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The fine folk over at Sailor Jerry must have been in a generous mood the other week, because they sent me a bottle of their spiced rum to sample! I’ll be honest in that while I knew the Sailor Jerry name, I didn’t know much about the bloke himself or the company as it is today – so I did some homework.

Basically Sailor Jerry served in the US Navy and he was one of the pioneers of tattooing in the 20th century. He had a reputation for his shrewd intellect as well as his intricate tattoo designs – the rigging on his ships was accurate down to the last sheet bend! The company came about after his death in ’73, when he instructed that his tattoo shop and all his designs were to be entrusted to his protegés – and if they didn’t want it, it was all to be burned! Since then it has slowly evolved, first with a book of his tattoo flash, and then some clothing bearing his original designs, and the rum which is made to a traditional seafaring recipe.

Now I’ll be honest, I’m more than a little cynical when I hear of a story like this. Lets face it, I think we all know of a brand or two who have bought the ‘rights’ to the name of a legendary lowbrow artist and basically pimped it out to make some cash. But checking out the Sailor Jerry blog, it becomes pretty clear that they’re passionate about a bunch of different aspects of kustom kulture – tattoos (of course!), lowbrow art, rum, and music. And not just passionate, they’re actively supporting it too, with art shows and gigs to highlight up and coming artists. They’re also an anti-sweatshop company (so their clothing is made in the States not in some exploitive Asian sweatshop) which is pretty cool too.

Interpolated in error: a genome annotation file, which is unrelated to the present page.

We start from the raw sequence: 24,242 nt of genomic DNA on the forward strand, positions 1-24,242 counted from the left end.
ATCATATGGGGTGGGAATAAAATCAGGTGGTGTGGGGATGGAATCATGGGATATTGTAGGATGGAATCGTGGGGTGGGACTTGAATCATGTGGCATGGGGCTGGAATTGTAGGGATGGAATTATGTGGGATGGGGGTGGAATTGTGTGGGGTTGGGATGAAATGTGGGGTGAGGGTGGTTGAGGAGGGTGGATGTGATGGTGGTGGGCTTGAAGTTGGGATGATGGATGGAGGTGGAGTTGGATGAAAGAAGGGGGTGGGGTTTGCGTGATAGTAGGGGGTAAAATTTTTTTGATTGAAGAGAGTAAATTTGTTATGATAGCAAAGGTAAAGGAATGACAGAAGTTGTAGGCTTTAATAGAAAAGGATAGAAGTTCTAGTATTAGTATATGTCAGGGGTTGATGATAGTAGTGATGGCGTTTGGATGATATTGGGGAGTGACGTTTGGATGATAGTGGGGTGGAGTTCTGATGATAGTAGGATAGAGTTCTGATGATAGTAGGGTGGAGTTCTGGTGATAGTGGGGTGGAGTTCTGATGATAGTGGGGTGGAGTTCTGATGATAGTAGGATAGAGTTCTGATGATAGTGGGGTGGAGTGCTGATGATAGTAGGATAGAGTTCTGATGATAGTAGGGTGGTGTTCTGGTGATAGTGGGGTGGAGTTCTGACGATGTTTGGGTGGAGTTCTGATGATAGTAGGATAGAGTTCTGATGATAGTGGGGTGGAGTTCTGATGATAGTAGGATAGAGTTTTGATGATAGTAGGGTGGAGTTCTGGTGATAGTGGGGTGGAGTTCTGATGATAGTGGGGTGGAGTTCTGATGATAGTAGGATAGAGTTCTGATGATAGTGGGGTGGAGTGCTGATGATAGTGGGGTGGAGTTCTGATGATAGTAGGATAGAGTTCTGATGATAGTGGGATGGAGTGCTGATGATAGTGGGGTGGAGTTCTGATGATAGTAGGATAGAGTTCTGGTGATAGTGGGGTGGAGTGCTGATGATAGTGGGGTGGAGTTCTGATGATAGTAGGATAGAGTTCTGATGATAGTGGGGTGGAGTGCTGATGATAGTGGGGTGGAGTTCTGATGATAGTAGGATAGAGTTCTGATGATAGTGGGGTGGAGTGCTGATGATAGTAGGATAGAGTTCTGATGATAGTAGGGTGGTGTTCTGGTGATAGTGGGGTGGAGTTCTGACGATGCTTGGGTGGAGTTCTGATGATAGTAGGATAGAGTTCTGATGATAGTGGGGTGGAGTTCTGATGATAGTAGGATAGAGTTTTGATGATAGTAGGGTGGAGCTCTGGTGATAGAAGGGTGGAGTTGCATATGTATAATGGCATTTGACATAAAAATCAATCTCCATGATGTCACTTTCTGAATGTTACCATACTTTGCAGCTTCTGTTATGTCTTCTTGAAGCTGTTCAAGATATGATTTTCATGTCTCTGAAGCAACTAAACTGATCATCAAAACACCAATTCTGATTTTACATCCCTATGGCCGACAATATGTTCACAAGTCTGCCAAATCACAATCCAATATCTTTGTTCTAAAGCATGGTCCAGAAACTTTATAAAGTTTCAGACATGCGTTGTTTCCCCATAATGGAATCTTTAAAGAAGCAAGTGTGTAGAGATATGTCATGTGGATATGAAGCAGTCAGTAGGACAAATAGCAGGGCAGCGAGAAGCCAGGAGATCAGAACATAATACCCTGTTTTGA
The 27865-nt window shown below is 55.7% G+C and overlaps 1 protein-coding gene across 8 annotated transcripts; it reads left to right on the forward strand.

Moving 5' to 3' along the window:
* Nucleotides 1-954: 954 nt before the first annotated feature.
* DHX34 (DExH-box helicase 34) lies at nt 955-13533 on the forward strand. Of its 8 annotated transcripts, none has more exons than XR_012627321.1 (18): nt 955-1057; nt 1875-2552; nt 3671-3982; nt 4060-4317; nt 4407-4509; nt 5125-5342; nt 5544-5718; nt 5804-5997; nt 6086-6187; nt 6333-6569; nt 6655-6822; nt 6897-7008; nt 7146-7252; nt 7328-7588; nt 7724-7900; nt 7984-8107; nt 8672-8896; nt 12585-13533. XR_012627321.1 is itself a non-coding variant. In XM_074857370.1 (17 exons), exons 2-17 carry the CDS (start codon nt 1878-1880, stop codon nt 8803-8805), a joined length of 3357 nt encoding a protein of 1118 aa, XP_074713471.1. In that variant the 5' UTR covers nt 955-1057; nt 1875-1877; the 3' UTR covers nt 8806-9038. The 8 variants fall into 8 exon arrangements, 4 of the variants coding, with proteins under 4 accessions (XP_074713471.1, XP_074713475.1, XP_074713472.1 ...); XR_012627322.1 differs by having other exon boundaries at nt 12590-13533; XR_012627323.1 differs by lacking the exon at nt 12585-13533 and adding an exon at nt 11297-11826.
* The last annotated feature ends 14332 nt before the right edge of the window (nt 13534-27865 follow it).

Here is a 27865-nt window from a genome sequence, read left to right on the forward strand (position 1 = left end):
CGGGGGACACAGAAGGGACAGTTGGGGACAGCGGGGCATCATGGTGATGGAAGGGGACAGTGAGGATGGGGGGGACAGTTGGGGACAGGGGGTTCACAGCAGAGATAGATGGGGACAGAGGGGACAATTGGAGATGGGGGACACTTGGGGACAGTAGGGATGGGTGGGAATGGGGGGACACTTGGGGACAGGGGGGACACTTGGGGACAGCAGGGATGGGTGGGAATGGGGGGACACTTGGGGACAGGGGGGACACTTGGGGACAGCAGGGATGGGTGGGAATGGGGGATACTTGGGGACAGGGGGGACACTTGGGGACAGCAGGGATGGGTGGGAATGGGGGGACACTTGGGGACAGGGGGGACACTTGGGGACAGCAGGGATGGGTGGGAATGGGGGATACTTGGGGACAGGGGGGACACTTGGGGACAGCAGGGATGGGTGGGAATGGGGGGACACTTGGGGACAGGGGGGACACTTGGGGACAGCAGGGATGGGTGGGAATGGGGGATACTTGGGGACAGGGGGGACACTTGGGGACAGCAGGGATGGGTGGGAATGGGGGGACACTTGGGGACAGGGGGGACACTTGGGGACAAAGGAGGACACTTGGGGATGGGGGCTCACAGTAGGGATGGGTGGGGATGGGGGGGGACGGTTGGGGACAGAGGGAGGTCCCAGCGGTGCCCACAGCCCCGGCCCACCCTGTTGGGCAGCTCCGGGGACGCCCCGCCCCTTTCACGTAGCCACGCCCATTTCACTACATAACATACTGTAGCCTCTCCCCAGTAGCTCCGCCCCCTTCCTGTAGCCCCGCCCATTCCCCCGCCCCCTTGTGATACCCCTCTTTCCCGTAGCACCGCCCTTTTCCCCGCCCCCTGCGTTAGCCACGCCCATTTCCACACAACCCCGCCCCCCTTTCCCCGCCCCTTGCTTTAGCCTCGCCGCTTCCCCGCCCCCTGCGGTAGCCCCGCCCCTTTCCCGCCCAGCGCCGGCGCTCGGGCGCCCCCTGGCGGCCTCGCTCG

So is the rum any good? Is the Pope a Catholic? Hell yes! The rum is influenced by Caribbean Rum, which sailors used to spice with flavours from Asia and the Far-East to make it more enjoyable to drink. The result is a rum with a fuller and more rounded flavour (just like a good woman). Personally I like my rum with Coke and Sailor Jerry is great for this, whilst my girlfriend doesn’t mind a dark and stormy – and by her feedback some Sailor Jerry, ginger beer and a slice of lime tastes pretty damn fine! The added bonus is that the bottle looks ace on the shelf! We also did some back to back testing, and can say with 100% scientific accuracy that Sailor Jerry rum tastes even better when sampled from a vintage nautical mug!

Sailor Jerry also have posted up a bunch of recipes on their website which include their rum, and damn some of them sound good! The good news is when I run out (cue a Jack Sparrow moment), I can pick some up at Dan Murphys – sweet!

To find out more about Sailor Jerry check out their website www.sailorjerry.com or the Aussie facebook page.